A strange title from the technology guy but stick with me and it’ll all make sense.
Over the past few years we’ve watched the age of disruption [there’s possible a whole other article on disruption] occur and a plethora of new tech hit the market. Businesses, apps, devices, experiences all flipped on its head by disruptors.
Adding to the disruption are the multitude of screens and ways in which people are consuming brands. This is creating a issue where not only cutting through is challenging but communicating effectively with an audience is more overwhelming than ever.
How can we compete?
We can’t do everything?
Do we focus on email, crm, our website?
What is our mobile strategy?
Do we have a digital strategy?
Where is our content strategy?
What about personalisation?
This and many questions like this I heard frequently and are usually followed with statements like ‘we need an app’, ‘we need proximity marketing’, ‘we need marketing automation’, ‘data is a must’ or ‘personalisation is king’.
However, there are two ways that conversation can go; one is technology focussed and the other isn’t. If you start with the tech you’ve already failed.
If you start with tech you immediately enter into the 'dude we should do' territory
You know, that territory where a handful of people have had far too many beers and start solving the world’s problems with sentences starting with ‘dude we should do’.
I hear you asking — So if we don’t focus on technology what should we focus on?
Your customer and their experience!
The key to unlocking the right technology for any business is to step outside of the four walls of your boardroom and into the shoes of those you are trying to communicate with.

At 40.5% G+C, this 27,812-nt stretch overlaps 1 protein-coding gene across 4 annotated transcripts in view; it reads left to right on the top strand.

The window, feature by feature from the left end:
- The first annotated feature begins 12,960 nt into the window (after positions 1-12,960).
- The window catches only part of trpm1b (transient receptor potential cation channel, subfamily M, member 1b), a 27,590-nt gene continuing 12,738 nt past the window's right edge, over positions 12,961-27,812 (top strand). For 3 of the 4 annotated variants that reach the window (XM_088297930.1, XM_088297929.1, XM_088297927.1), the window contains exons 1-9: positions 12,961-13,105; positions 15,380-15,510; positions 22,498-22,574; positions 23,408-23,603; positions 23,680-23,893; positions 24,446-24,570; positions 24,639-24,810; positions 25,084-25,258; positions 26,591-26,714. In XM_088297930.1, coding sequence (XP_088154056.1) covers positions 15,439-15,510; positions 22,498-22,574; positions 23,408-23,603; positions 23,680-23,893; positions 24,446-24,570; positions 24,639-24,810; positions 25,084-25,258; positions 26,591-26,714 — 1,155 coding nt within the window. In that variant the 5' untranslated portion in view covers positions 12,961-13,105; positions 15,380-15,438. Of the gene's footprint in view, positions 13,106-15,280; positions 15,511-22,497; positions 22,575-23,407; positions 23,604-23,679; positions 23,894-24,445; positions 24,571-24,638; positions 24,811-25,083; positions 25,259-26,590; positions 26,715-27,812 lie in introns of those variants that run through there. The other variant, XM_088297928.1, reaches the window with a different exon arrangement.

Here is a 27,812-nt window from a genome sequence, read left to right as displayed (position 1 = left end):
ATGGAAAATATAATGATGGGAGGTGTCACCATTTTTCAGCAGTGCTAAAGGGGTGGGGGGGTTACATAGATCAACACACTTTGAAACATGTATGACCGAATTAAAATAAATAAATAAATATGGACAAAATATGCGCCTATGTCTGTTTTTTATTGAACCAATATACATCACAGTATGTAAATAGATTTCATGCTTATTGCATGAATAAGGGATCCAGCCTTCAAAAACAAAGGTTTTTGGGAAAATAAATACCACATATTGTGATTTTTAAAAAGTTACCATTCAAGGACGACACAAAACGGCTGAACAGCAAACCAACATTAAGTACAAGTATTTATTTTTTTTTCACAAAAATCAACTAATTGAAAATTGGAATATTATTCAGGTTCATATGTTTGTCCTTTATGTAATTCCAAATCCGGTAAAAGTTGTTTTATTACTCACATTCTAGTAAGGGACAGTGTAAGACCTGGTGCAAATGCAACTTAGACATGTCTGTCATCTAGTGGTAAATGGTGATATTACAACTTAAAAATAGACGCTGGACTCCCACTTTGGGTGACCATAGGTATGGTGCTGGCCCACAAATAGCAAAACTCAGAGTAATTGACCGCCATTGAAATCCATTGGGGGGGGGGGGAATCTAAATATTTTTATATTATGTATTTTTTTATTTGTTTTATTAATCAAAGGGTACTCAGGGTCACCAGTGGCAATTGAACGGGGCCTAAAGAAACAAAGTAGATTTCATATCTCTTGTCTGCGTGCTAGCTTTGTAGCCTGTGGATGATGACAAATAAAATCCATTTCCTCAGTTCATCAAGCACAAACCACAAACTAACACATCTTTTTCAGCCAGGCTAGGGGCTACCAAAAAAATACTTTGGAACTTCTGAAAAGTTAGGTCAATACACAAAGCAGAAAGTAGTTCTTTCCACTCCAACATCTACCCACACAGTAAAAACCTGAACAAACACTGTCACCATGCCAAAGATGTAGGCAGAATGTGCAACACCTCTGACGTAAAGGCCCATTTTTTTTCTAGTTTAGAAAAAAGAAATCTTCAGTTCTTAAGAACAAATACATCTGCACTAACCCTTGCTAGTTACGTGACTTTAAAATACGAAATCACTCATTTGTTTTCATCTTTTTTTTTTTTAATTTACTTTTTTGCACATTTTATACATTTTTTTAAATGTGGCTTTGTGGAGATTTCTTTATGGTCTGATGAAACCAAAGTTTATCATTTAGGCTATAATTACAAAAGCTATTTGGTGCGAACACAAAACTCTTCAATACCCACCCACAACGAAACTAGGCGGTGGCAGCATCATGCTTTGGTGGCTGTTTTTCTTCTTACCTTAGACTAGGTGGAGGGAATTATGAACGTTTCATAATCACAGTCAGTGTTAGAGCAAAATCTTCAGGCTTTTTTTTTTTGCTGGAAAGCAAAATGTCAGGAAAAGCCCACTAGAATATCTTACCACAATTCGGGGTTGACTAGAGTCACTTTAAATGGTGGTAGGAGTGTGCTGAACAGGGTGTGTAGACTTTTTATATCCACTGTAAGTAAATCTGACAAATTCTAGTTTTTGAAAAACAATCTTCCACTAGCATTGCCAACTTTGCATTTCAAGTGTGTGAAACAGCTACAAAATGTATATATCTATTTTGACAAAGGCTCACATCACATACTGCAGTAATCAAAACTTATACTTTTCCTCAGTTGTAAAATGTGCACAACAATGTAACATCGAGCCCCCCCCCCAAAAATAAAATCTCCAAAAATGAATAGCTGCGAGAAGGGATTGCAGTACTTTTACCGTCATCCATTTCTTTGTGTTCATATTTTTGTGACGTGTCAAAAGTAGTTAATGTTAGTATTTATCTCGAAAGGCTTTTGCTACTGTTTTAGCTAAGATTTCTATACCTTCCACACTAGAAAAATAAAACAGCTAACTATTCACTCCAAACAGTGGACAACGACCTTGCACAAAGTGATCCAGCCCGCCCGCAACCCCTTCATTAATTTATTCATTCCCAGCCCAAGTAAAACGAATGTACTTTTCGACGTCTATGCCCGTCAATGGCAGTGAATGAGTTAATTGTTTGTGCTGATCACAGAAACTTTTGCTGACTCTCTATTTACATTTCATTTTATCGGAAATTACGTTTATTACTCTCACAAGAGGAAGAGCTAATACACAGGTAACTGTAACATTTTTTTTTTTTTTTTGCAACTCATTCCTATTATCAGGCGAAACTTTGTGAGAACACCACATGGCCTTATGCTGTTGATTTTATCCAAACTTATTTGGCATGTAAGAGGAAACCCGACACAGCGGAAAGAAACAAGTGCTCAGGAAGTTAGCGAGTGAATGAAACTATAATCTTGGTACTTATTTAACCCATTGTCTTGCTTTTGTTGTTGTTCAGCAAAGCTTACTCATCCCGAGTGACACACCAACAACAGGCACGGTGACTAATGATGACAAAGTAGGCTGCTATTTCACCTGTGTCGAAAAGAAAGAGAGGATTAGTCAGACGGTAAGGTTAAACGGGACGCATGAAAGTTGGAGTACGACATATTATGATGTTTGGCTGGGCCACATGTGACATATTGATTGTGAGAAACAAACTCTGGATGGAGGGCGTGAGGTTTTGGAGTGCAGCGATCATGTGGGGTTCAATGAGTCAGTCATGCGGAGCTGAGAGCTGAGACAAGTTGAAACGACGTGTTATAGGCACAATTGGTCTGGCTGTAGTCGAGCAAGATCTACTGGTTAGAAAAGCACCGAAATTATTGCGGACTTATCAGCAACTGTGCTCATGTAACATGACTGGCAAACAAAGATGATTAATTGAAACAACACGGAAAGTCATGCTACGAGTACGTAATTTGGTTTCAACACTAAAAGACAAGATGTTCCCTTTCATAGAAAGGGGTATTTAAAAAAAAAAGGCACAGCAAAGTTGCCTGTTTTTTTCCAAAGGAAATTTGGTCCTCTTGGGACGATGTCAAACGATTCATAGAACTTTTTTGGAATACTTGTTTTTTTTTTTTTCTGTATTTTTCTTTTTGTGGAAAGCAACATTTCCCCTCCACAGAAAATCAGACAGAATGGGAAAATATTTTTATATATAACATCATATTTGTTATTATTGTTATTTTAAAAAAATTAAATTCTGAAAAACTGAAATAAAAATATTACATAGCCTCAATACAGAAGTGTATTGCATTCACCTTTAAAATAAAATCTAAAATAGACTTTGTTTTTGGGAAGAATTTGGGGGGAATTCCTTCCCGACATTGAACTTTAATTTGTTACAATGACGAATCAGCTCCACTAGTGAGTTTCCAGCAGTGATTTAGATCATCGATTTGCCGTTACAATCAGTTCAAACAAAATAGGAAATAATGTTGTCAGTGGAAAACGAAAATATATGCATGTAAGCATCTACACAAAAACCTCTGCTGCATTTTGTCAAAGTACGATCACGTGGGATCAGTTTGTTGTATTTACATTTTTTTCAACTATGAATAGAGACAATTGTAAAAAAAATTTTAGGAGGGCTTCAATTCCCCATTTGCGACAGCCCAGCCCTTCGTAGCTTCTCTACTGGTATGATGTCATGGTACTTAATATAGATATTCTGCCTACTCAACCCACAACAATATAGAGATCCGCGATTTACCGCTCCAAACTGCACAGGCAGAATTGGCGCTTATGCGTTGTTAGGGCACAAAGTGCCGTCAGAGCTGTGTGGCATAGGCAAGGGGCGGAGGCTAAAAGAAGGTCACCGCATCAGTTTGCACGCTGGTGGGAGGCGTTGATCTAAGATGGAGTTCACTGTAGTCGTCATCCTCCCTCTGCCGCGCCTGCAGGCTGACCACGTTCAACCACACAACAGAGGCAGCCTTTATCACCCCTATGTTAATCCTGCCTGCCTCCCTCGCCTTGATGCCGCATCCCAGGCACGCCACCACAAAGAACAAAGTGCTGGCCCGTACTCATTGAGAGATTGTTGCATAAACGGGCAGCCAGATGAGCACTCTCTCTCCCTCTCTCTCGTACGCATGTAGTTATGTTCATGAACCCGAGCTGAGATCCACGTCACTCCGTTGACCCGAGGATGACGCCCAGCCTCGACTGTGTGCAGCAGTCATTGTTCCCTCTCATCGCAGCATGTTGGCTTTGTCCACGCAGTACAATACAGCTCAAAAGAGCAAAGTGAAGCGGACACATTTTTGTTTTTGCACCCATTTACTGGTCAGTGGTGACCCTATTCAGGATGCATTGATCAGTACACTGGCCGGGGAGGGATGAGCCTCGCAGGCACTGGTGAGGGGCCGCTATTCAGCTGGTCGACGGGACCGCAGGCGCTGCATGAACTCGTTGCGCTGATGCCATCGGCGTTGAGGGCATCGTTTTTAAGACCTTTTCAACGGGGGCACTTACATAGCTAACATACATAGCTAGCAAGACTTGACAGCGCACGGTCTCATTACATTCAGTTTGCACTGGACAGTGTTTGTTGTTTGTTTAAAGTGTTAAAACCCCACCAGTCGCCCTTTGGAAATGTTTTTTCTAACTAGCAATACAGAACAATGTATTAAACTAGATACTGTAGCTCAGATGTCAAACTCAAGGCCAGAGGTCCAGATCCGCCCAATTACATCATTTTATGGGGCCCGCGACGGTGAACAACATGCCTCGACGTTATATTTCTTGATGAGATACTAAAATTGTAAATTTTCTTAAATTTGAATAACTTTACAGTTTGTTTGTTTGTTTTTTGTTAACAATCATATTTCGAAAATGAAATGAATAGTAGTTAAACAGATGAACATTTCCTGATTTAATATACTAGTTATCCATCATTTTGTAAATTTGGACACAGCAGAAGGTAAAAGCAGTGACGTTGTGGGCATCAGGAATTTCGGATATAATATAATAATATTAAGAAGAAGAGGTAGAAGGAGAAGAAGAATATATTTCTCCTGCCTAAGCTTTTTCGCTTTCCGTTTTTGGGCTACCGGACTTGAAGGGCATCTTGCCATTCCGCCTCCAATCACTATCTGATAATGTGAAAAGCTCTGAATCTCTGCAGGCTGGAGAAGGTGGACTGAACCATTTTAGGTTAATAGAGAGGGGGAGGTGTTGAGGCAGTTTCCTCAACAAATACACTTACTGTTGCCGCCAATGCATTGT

You need to develop the customer experience with the customer in mind, not your primary business drivers. Those get considered later in the process. Your ideal customer experience needs to deliver against your brand promise while providing a commercial return. When done right, it will be frictionless and add immense value to the consumer. Added value creates engagement and engaged customers have a higher propensity to (repeat) purchase.
To create an exceptional customer experience there are four key capabilities required:
Automate and streamline what you can. Whether it be a 90 day on-boarding series to cashless payments.
It’s more than ‘dear firstname’ in an email. It’s remembering past interactions and tailoring the experience on-the-fly. eg: Netflix’s recommendation engine.
- Contextual interaction
Using the knowledge we have about a customer to nudge them along the desired journey — physically and digitally. This could be changing an interaction button or sending targeted messaging based on the current customer context. eg: Virgin Hotels ‘Lucy’
- Journey innovation
This can only occur through experimentation, testing and analysis of business services, customer needs and the technology stack to identify opportunity for adding more value.
To deliver this capability you’ll need a game plan/roadmap that keeps the customer experience central — even if that game plan is 18 months long. Be prepared for the game plan to change as you test and learn.
The biggest thing to keep in mind is to do what you can and when you can (as budget and capability permits).
Written by Mark McCarthy, Technical Director